That's the conclusion of Peter van Buren, who writes:
The wealthy and the companies they work for pay most of the taxes [in New York City]. The poor consume most of the taxes through social programs. COVID is driving the wealthy and their offices out of the city. No one will be left to pay for the poor, who are stuck here, and the city will collapse in the transition. A classic failed state scenario.
. . .
The top one percent of NYC taxpayers pay nearly 50 percent of all personal income taxes collected in New York. Personal income tax in the New York area accounts for 59 percent of all revenues. Property taxes add in more than a billion dollars a year in revenue, about half of that generated by office space.
Now for how the other half lives. Below those wealthy people in every sense of the word the city has the largest homeless population of any American metropolis, which includes 114,000 children. The number of New Yorkers living below the poverty line is larger than the population of Philadelphia, and would be the country’s 7th largest city. More than 400,000 New Yorkers reside in public housing. Another 235,000 receive rent assistance.
. . .
The budget for a city as complex as New York is a mess of federal, state, and local funding sources. It can be sliced and diced many ways, but the one that matters is the starkest: the people and companies who pay for New York’s poor are leaving even as the city is already facing a $7.4 billion tax revenue hit from the initial effects of the coronavirus. The money is there; New York’s wealthiest individuals have increased their net worth by $44.9 billion during the pandemic. It’s just not here.
. . .
“They don’t want to come back to the city,” Partnership for NYC President Kathryn Wylde warned. “It’s hard to move a company… but it’s much easier for individuals to move,” she said, noting that most offices plan to allow remote work indefinitely. “It’s a big concern that we’re going to lose more of our tax base then we’ve already lost.”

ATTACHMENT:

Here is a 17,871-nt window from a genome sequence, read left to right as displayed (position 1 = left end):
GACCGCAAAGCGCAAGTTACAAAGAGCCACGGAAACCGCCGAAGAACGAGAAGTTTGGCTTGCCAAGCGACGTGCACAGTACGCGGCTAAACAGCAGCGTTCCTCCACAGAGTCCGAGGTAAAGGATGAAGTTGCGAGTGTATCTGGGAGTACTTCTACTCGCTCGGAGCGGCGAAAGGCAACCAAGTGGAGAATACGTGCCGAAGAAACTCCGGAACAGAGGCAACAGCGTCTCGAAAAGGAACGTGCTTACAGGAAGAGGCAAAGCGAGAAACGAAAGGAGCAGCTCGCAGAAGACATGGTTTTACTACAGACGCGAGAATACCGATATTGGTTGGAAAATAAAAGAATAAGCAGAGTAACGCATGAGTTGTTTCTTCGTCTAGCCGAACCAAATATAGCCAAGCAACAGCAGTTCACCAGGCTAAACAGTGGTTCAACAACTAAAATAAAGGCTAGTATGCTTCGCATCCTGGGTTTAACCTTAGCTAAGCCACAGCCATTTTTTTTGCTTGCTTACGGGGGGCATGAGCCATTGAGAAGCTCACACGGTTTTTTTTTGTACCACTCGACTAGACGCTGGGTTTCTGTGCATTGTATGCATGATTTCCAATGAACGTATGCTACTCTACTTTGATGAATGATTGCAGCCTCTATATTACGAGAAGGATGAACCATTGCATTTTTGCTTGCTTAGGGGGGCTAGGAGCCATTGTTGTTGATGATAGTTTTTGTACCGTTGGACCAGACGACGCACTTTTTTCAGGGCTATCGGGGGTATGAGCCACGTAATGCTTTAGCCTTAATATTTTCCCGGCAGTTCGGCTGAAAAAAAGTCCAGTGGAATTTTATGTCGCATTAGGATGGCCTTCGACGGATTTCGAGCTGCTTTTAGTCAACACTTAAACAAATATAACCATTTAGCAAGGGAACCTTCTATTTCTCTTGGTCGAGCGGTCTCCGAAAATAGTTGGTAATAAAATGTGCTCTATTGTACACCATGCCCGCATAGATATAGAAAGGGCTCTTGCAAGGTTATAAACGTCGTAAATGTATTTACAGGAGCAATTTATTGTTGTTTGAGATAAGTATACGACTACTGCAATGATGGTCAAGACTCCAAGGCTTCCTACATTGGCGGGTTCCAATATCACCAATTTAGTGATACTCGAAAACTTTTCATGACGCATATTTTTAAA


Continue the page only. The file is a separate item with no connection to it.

While overall only five percent of residents left as of May, in the city’s very wealthiest blocks residential population decreased by 40 percent or more. The higher-earning a neighborhood is, the more likely it is to have emptied out.
. . .
New York pre-COVID had the highest projected GDP growth of any city. Now we’re left with the question if COVID continues to hollow out the city, who will be left to pay for New York? As one commentator said, NYC risks leading America into becoming “Brazil with Nukes,” a future of constant political and social chaos, with a ruling class content to wall itself off from the greater society’s problems.
There's more at the link.
It's not just COVID, of course. It's also the poisonous social and political climate towards anyone with wealth and/or even moderate prosperity, seeking to drag them down to the lowest common denominator (see my earlier article this morning about that). Antifa and Black Lives Matter have at least as much to do with New York City's decline, IMHO, as the COVID-19 pandemic. The stores in New York's shopping district aren't boarded up against a virus, but against rioters and looters. See for yourself.
NYC's local government has decided to pander to the politically correct mobs, and allow law and order to slide. That's at least partly to blame (and, IMHO, is at least as much to blame as COVID) for the exodus of the city's wealthier taxpayers. Unless and until that changes, I doubt they'll be back. Why should they return to a city that seems determined to throw them to the politically correct wolves? They'll continue to vote with their feet, and with (the absence of) their wallets.